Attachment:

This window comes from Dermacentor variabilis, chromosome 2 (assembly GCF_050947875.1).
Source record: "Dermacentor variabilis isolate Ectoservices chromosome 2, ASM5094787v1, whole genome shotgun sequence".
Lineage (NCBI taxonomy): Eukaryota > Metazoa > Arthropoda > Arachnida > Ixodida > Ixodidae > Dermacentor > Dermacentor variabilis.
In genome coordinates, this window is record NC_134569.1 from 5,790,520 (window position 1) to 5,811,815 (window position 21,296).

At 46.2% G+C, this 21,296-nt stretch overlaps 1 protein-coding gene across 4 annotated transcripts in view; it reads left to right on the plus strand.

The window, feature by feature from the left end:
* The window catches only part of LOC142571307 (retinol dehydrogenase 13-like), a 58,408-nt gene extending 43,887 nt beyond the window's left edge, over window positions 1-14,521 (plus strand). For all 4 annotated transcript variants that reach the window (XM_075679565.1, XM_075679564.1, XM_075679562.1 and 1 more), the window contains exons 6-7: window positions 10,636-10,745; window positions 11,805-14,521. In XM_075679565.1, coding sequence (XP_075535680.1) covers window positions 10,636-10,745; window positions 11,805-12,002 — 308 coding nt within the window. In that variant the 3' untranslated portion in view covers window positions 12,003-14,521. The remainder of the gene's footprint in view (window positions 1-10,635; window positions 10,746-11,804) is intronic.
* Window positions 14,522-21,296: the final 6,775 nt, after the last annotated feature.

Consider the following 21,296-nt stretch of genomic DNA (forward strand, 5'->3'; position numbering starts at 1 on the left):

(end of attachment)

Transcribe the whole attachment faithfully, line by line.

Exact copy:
This window comes from Dermacentor variabilis, chromosome 2 (assembly GCF_050947875.1).
Source record: "Dermacentor variabilis isolate Ectoservices chromosome 2, ASM5094787v1, whole genome shotgun sequence".
Lineage (NCBI taxonomy): Eukaryota > Metazoa > Arthropoda > Arachnida > Ixodida > Ixodidae > Dermacentor > Dermacentor variabilis.
In genome coordinates, this window is record NC_134569.1 from 5,790,520 (window position 1) to 5,811,815 (window position 21,296).

At 46.2% G+C, this 21,296-nt stretch overlaps 1 protein-coding gene across 4 annotated transcripts in view; it reads left to right on the plus strand.

The window, feature by feature from the left end:
* The window catches only part of LOC142571307 (retinol dehydrogenase 13-like), a 58,408-nt gene extending 43,887 nt beyond the window's left edge, over window positions 1-14,521 (plus strand). For all 4 annotated transcript variants that reach the window (XM_075679565.1, XM_075679564.1, XM_075679562.1 and 1 more), the window contains exons 6-7: window positions 10,636-10,745; window positions 11,805-14,521. In XM_075679565.1, coding sequence (XP_075535680.1) covers window positions 10,636-10,745; window positions 11,805-12,002 — 308 coding nt within the window. In that variant the 3' untranslated portion in view covers window positions 12,003-14,521. The remainder of the gene's footprint in view (window positions 1-10,635; window positions 10,746-11,804) is intronic.
* Window positions 14,522-21,296: the final 6,775 nt, after the last annotated feature.

Consider the following 21,296-nt stretch of genomic DNA (forward strand, 5'->3'; position numbering starts at 1 on the left):